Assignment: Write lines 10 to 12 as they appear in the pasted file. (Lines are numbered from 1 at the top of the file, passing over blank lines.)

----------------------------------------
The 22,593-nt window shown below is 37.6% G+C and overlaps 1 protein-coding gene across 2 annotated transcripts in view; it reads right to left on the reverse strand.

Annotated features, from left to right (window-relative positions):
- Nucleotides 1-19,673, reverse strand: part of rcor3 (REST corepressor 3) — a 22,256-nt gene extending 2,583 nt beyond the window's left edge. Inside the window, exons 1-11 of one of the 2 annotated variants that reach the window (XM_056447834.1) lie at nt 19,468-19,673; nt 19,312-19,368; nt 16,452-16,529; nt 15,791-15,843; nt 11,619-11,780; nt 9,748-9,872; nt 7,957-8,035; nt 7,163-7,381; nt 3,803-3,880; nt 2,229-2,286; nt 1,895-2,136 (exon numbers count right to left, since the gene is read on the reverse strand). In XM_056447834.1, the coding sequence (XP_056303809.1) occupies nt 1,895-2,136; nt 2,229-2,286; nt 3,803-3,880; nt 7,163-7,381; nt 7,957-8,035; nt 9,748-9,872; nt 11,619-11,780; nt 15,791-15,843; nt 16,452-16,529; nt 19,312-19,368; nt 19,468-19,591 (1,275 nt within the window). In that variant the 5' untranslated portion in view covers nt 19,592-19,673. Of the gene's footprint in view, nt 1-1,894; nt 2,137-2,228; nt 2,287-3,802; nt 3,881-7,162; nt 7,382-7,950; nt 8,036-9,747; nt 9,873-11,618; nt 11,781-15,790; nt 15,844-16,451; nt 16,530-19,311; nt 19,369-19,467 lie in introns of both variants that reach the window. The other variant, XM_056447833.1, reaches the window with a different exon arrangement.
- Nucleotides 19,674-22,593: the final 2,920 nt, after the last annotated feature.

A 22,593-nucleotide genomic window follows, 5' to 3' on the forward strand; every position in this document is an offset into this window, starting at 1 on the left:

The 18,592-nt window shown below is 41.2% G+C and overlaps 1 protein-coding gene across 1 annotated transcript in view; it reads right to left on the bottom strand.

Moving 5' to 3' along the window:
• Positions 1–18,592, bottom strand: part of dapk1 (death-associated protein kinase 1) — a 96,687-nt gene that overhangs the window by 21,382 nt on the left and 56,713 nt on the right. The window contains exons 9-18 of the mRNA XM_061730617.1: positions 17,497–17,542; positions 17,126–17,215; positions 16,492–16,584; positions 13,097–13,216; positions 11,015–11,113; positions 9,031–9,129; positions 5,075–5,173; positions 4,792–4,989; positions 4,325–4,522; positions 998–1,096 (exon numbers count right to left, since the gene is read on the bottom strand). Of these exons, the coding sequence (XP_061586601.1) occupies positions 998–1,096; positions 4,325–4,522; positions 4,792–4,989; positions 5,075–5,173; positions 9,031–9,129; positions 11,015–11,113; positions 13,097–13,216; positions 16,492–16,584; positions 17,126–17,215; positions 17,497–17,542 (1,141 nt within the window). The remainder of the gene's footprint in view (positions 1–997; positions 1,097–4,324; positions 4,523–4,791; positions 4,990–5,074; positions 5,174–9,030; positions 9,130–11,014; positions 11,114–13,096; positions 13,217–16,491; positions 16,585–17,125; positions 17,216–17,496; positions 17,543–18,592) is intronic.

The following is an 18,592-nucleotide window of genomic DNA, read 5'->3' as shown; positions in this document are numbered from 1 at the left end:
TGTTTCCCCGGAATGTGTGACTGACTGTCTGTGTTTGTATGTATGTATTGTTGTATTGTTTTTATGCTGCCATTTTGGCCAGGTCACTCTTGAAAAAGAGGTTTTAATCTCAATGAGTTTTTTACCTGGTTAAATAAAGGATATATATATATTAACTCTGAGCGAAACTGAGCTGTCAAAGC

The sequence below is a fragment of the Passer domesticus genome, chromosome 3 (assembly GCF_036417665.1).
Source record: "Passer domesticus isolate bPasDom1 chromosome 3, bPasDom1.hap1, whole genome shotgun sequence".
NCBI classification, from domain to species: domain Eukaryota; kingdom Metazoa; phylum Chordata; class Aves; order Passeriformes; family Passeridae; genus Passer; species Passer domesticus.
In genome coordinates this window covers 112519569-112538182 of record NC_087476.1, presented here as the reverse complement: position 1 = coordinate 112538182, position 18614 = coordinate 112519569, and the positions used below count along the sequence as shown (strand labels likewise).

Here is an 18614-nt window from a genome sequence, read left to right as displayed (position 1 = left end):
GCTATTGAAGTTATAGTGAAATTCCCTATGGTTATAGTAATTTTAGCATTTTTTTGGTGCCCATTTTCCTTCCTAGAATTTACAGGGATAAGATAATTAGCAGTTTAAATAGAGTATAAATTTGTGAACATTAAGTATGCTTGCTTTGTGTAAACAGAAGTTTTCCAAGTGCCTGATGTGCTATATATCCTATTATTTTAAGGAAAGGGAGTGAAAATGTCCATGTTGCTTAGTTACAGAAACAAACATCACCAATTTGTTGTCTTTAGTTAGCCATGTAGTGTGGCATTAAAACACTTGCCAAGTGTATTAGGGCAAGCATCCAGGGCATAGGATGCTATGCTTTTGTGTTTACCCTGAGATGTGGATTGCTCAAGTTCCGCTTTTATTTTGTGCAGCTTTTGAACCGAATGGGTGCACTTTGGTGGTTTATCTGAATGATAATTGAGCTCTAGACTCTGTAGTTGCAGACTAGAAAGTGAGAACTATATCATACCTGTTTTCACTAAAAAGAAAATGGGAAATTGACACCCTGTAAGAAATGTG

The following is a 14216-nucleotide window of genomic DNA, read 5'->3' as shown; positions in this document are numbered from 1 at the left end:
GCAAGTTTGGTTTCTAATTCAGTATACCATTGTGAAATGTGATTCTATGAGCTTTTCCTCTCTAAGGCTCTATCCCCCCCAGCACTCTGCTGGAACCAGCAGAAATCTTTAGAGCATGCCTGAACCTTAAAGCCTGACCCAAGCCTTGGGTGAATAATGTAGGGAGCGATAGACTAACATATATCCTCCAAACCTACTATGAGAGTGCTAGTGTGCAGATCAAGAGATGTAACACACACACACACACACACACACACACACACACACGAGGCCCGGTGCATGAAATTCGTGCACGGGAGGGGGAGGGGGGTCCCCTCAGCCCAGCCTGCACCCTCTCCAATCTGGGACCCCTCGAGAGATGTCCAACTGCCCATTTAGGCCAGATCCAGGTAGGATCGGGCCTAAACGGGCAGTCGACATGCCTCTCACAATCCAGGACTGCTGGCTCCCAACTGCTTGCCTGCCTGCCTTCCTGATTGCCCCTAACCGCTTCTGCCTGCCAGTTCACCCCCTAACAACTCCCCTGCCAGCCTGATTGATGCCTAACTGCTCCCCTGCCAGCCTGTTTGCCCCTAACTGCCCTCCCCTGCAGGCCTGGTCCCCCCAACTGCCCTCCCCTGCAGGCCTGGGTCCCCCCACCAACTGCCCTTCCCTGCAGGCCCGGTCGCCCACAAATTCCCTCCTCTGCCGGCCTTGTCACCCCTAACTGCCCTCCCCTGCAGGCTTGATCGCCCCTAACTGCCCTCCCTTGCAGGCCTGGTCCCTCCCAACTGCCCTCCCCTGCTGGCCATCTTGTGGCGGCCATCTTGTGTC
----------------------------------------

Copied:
TGTTTCCCCGGAATGTGTGACTGACTGTCTGTGTTTGTATGTATGTATTGTTGTATTGTTTTTATGCTGCCATTTTGGCCAGGTCACTCTTGAAAAAGAGGTTTTAATCTCAATGAGTTTTTTACCTGGTTAAATAAAGGATATATATATATTAACTCTGAGCGAAACTGAGCTGTCAAAGC

The sequence below is a fragment of the Passer domesticus genome, chromosome 3 (assembly GCF_036417665.1).
Source record: "Passer domesticus isolate bPasDom1 chromosome 3, bPasDom1.hap1, whole genome shotgun sequence".